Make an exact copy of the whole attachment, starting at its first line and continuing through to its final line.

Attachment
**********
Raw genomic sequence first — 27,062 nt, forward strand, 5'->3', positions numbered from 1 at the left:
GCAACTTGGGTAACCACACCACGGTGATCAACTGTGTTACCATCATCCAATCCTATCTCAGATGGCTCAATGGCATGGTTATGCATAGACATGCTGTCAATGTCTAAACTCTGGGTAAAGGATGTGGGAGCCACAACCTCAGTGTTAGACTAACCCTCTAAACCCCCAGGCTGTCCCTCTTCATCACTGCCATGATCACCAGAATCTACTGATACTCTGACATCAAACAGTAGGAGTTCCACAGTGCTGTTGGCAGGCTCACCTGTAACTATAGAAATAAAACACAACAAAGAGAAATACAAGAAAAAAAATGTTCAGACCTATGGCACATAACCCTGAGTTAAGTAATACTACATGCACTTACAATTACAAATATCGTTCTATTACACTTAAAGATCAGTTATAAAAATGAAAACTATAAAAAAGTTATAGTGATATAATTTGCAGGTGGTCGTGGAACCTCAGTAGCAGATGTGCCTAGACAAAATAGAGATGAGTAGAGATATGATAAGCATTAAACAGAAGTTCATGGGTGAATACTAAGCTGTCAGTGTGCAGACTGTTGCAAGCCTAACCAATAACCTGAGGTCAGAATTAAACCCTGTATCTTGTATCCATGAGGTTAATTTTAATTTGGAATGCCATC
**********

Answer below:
Raw genomic sequence first — 27,062 nt, forward strand, 5'->3', positions numbered from 1 at the left:
GCAACTTGGGTAACCACACCACGGTGATCAACTGTGTTACCATCATCCAATCCTATCTCAGATGGCTCAATGGCATGGTTATGCATAGACATGCTGTCAATGTCTAAACTCTGGGTAAAGGATGTGGGAGCCACAACCTCAGTGTTAGACTAACCCTCTAAACCCCCAGGCTGTCCCTCTTCATCACTGCCATGATCACCAGAATCTACTGATACTCTGACATCAAACAGTAGGAGTTCCACAGTGCTGTTGGCAGGCTCACCTGTAACTATAGAAATAAAACACAACAAAGAGAAATACAAGAAAAAAAATGTTCAGACCTATGGCACATAACCCTGAGTTAAGTAATACTACATGCACTTACAATTACAAATATCGTTCTATTACACTTAAAGATCAGTTATAAAAATGAAAACTATAAAAAAGTTATAGTGATATAATTTGCAGGTGGTCGTGGAACCTCAGTAGCAGATGTGCCTAGACAAAATAGAGATGAGTAGAGATATGATAAGCATTAAACAGAAGTTCATGGGTGAATACTAAGCTGTCAGTGTGCAGACTGTTGCAAGCCTAACCAATAACCTGAGGTCAGAATTAAACCCTGTATCTTGTATCCATGAGGTTAATTTTAATTTGGAATGCCATC